Cataracts increase a patient’s risk of vascular mortality. Photo: Julie Tyler, OD.
Cataracts increase a patient’s risk of vascular mortality. Photo: Julie Tyler, OD. Click image to enlarge.

Patients with cataracts may face up to a 36% increased risk of vascular mortality, according to a new study published in the British Journal of Ophthalmology. The investigation also found a positive association between self-reported cataract surgery and all-cause mortality based on a large-scale, population-centered sample.

A total of 14,918 participants were included in the study’s analysis of National Health and Nutrition Examination Survey data from 1999 to 2008. A self-reported history of cataract surgery was considered a surrogate for the presence of clinically significant cataract surgery, and mortality data were verified from National Death Index records. After roughly 10 years, approximately 19% of the participants had died.

Overall, the researchers found that individuals with self-reported cataract surgery were more likely to die from all causes and specific causes (vascular disease, cancer, accident, Alzheimer’s disease, respiratory disease, renal disease and others) compared with individuals without cataract. Still, no significant association was observed specifically between self-reported cataract surgery and cancer, respiratory disease, renal disease, Alzheimer’s disease, accidents or other cause-related mortality.

There have been a few hypotheses explaining the association between cataract and vascular mortality, including oxidative stress, which has been implicated in the pathogenesis of both cataract and atherosclerosis, the study authors noted. Additionally, previous studies of human lens epithelial cells found that the senescence of lens cells, triggered by oxidative stress-induced DNA damage and telomere shortening, contributed to cataract formation.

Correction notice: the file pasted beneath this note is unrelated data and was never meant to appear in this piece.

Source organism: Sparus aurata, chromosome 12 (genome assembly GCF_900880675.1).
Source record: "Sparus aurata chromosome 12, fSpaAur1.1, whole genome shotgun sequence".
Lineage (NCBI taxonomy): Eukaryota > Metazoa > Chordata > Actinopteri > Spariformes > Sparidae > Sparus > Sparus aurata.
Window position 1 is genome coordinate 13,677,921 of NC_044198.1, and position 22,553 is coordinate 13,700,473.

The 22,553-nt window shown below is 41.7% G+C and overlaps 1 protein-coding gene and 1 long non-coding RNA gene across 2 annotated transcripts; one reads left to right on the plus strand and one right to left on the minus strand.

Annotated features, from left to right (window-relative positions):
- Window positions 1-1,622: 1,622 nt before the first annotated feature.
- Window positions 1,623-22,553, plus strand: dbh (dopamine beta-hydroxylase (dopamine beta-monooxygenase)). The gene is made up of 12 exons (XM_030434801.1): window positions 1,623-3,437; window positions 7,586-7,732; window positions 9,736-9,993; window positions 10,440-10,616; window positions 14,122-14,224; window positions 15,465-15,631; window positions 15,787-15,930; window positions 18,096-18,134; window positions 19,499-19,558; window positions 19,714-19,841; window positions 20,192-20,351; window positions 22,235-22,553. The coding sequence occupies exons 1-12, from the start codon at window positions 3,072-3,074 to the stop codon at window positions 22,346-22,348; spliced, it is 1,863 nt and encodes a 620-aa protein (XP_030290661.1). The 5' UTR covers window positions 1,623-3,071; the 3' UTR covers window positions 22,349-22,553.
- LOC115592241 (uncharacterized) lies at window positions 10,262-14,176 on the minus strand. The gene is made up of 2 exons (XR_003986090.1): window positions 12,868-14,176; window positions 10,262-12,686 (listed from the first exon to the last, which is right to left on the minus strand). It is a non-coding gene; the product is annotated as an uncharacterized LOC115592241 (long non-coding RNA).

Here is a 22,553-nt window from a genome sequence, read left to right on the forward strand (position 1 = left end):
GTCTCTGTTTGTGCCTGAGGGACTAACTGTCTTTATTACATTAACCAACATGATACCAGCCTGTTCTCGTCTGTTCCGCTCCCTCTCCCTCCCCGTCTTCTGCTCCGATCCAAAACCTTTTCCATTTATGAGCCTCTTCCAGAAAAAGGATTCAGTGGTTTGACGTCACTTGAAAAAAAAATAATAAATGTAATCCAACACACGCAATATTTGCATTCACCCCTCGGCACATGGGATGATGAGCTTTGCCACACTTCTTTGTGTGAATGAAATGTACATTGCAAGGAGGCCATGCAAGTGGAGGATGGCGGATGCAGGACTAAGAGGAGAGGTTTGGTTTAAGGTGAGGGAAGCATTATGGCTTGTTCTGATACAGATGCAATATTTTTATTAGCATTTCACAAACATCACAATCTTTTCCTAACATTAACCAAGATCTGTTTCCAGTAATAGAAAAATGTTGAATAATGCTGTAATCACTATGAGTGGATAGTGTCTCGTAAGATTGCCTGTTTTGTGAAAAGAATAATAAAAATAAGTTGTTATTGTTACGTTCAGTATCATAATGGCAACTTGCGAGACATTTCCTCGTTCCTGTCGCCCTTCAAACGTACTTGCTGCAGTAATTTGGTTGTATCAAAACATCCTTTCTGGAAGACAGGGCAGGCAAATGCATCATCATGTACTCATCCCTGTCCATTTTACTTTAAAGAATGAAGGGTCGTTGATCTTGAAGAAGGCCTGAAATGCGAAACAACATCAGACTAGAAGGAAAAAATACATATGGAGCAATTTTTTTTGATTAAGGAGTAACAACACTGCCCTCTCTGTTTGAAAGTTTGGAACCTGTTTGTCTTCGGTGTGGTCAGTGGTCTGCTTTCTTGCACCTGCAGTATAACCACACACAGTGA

Oxidative stress affects vascular reactivity, and oxidized low-density lipoproteins promote atherogenesis, and therefore, the presence of cataract may be an indicator of high levels of cumulative oxidative damage resulting from physiological and pathological aging, the researchers explained.

Another alternative hypothesis is that crystallins are also involved in regulating

apoptosis, cell survival and responses to stressors such as inflammation and ischemia, not only at an ocular level but also at a systemic level, they added.

The authors also found that participants in their study who had a history of bilateral cataract surgery were more than twice as likely to die from renal disease. A plausible mechanism linking cataract and renal disease-related mortality could be increased oxidative stress, which is implicated in both cataracts and chronic kidney disease, the investigators said.

Chen Y, Wang W, Liao H, et al. Self-reported cataract surgery and 10-year all-cause and cause-specific mortality: findings from the National Health and Nutrition Examination Survey. Br J Ophthalmol. October 25, 2021. [Epub ahead of print].